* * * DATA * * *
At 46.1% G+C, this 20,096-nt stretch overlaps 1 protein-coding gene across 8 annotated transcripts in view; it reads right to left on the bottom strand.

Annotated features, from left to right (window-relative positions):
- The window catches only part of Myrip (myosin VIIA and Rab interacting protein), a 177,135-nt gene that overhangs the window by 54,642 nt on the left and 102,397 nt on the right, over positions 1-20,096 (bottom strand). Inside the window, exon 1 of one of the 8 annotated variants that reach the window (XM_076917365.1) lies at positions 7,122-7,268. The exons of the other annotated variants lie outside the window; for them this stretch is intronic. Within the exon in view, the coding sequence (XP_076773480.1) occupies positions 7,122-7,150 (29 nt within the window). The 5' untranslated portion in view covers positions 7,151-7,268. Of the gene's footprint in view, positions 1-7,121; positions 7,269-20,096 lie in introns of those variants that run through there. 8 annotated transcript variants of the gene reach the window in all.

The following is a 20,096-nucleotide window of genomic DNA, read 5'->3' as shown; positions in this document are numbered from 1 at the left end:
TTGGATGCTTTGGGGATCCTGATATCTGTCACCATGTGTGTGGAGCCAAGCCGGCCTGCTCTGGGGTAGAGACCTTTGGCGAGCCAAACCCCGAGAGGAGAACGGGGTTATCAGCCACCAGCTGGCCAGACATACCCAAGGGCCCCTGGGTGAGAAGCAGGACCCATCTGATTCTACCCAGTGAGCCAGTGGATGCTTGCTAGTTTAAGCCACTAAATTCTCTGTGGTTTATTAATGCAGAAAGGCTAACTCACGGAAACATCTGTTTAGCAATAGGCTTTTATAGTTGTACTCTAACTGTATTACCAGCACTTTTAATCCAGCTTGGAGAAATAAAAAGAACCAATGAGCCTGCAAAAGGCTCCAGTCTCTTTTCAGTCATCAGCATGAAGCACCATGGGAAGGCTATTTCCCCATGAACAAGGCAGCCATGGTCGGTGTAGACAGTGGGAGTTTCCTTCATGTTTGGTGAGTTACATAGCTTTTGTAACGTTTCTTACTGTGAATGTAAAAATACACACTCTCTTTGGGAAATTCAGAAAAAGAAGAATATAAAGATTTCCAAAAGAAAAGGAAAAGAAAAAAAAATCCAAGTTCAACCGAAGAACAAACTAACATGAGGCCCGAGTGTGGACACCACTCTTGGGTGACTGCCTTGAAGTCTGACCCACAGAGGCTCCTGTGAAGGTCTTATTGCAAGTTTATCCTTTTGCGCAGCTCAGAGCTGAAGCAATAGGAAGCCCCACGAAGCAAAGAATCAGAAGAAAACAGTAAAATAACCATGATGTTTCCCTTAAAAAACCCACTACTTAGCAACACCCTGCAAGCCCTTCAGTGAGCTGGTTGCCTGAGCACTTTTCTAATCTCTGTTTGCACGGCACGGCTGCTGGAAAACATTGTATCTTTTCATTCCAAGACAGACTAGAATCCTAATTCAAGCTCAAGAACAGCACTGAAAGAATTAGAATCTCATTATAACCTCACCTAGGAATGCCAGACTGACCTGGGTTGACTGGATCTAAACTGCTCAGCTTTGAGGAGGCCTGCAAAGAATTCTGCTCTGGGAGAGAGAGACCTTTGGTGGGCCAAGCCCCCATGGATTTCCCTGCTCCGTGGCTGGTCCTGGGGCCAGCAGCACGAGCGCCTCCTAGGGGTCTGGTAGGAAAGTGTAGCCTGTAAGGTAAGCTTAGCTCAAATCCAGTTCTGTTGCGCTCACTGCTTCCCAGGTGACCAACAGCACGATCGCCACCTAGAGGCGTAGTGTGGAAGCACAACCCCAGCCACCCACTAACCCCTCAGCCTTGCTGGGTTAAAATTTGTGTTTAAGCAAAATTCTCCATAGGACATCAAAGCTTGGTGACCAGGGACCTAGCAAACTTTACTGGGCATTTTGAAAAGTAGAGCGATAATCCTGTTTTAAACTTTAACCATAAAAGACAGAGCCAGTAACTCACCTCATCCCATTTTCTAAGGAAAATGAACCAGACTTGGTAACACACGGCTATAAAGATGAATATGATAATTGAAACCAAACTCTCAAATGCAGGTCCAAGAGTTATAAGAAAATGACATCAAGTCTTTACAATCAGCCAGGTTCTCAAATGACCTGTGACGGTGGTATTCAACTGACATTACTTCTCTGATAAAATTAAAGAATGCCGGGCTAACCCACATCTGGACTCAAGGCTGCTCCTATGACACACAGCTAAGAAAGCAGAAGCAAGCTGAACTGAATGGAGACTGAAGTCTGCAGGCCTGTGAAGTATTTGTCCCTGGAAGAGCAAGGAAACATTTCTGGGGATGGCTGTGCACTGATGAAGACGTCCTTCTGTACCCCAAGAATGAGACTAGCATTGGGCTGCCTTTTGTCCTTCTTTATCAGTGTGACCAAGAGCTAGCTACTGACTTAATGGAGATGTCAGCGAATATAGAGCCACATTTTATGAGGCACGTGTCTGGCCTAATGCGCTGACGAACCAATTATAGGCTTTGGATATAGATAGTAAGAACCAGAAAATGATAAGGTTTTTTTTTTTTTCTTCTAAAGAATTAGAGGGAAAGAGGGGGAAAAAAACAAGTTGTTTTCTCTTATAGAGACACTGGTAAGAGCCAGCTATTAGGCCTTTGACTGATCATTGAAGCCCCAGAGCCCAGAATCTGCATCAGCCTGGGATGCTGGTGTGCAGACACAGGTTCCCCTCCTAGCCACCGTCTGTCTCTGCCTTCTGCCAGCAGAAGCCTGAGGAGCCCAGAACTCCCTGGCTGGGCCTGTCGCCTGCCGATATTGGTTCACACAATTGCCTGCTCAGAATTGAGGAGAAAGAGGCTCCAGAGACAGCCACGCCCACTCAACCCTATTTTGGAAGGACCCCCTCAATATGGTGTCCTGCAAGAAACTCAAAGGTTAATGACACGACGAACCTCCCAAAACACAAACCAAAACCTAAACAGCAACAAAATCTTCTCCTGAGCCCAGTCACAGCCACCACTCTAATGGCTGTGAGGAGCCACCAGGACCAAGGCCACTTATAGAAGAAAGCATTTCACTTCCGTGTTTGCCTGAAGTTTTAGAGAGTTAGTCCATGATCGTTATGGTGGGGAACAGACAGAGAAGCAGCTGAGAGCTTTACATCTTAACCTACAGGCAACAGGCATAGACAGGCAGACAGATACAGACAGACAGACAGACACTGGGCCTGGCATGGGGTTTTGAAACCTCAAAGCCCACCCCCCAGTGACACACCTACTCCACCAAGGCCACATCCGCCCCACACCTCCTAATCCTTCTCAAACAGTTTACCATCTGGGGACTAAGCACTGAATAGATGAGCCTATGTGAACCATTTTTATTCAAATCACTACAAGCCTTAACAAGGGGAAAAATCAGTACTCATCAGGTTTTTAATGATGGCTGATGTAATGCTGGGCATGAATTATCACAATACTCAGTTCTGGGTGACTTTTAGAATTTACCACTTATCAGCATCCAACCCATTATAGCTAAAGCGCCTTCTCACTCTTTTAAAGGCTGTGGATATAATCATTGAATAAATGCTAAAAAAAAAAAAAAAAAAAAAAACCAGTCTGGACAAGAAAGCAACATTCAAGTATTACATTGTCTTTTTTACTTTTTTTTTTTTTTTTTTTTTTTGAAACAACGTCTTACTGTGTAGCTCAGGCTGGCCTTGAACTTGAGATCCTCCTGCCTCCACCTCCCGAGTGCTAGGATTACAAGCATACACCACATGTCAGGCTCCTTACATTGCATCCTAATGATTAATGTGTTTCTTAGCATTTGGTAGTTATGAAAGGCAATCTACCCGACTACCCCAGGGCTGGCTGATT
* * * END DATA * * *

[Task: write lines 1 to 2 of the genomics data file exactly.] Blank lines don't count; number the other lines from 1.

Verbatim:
At 46.1% G+C, this 20,096-nt stretch overlaps 1 protein-coding gene across 8 annotated transcripts in view; it reads right to left on the bottom strand.

Annotated features, from left to right (window-relative positions):